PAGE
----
However, if the next wave is skewed towards notes and bonds, the ONRRP can not absorb this since money market funds are only permitted to invest in bills. Bank reserves will have to re-continue its role absorbing the brunt of QT. This means continued pressure on bank deposits and cost of funds from my perspective.

  32. Tbv3 says:


    Can you please explain why this week’s 28-day, 56-day and 119-day Treasury Bill auction prices are EXACTLY the same as last week’s auction prices — to the sixth decimal place ?

    I realize that such happens, but Treasury auctioned $70, $60 and $46 billion respectively — and the auction price is exactly the same as the prior week’s to the sixth decimal place ?

    How & why does that happen?

    • Wolf Richter says:

      I don’t compare prices that closely, and I don’t know if they did or if this is just another thing the internet made up, and it doesn’t matter. Apple’s shares too sell occasionally for exactly the same price down to the penny as a week earlier. I’ve got other things to worry about.

  33. Not Sure says:

    There is another way to look at buying long dated bonds. We’re undergoing the steepest and fastest unbroken ascent on Wolf’s wonderful chart showing gov interest expenditures as a percentage of tax receipts. In a year’s time, we will likely be shooting past a point where the gov is collecting tax money and spending half of it on interest payments on our debt. Keep in mind it was under 20 percent just a year ago.

    So here are some points to consider:
    1) We can’t sustain a 15% increase each year of tax receipts on interest payments.
    2) Congress will continue to avoid spending cuts and/or tax hikes to address the situation.
    3) The Fed could eventually be forced to become the buyer of choice again to avoid runaway interest expenditures as bond buyers demand a much higher yields on this tsunami of newly issued debt.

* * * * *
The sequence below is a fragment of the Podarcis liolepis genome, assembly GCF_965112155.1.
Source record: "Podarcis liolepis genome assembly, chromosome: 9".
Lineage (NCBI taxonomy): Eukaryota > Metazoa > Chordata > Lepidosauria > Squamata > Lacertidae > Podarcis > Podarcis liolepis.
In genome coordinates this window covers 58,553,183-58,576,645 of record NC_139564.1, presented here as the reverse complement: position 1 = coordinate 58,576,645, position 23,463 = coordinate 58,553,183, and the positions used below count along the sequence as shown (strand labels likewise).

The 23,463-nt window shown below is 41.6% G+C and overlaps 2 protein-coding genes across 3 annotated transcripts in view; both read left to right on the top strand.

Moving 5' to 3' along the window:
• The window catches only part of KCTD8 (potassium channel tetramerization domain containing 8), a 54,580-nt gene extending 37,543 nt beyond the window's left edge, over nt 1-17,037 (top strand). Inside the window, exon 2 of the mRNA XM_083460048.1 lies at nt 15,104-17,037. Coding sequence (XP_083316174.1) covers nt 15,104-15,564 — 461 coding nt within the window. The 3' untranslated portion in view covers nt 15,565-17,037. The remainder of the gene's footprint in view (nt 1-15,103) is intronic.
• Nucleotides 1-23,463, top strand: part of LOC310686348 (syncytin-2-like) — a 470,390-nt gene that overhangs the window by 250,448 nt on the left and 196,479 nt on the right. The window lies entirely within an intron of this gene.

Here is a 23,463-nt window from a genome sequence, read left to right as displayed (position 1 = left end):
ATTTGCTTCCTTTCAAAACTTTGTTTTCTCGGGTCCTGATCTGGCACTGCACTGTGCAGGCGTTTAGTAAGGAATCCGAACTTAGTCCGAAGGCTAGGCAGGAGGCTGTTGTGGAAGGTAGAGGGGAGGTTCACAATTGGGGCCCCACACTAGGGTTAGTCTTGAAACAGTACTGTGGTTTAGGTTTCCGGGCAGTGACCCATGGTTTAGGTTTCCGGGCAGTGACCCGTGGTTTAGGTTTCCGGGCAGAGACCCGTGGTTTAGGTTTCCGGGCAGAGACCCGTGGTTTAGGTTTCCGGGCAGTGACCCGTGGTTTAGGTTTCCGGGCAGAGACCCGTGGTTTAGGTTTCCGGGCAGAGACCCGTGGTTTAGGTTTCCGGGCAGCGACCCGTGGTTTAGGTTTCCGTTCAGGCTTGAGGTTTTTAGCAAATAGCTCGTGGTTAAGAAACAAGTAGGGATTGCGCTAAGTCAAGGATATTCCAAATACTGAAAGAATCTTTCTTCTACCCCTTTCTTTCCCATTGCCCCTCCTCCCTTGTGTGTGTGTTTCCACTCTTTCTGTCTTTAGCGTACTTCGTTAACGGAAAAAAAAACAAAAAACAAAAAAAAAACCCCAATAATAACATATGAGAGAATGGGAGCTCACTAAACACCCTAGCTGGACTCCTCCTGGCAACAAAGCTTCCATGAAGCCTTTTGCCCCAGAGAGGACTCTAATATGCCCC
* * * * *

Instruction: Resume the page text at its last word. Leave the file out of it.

It’s a betting man’s game that has already blown up a couple of badly managed banks. But if you believe the points above are true, then buying long dated bonds could make sense. If the Fed is eventually forced to buy, then you would be in a great position to sell bonds at a higher price than you paid.

    • Einhal says:

      Yes, but if the Fed isn’t forced to buy, you’re locked into an overpriced asset with duration risk.

      The people who bought 10 year treasuries at 0.54% or whatever it was in 8/2020 thought they’d be able to flip for a profit too. How wrong they were…

      • Not Sure says:

        Einhal: Agreed, playing chicken with the Fed is a dangerous game. I personally don’t have the guts to do it, but I can see how somebody else might. Certainly buying in now at 4% yield is not quite as risky as when it was sub-1%, because the downside scenario (being forced to hold) may not be as disastrous.

        Regular Joes buying long dated bonds are making a bet. And it’s actually a rational bet. As companies, regular folks, and the gov start feeling the crushing pain of higher debt servicing costs, and as bond buying dries up at lower yields with a flood of new notes and bonds rolling in, the Fed could be forced to relapse in their debt monetization addiction. And if something big blows up under these historically normal servicing costs in the next few years (I’m looking at you, commercial debt and RE), the Fed will “do whatever it takes,” including dropping the FFR and reinstating shock-and-awe QE.

        I’m not saying it’s a surefire bet by any stretch, but it’s not an insane bet.

  34. Bobber says:

    It’s nice to see the 10 year rate move 2% higher today. Maybe the markets are finally trying to price in heightened inflation expectations that are consistent with continued $2T deficits.

    Money must be earned in sustainable economy. You can’t print it up and drop it from helicopters, like Bernanke says.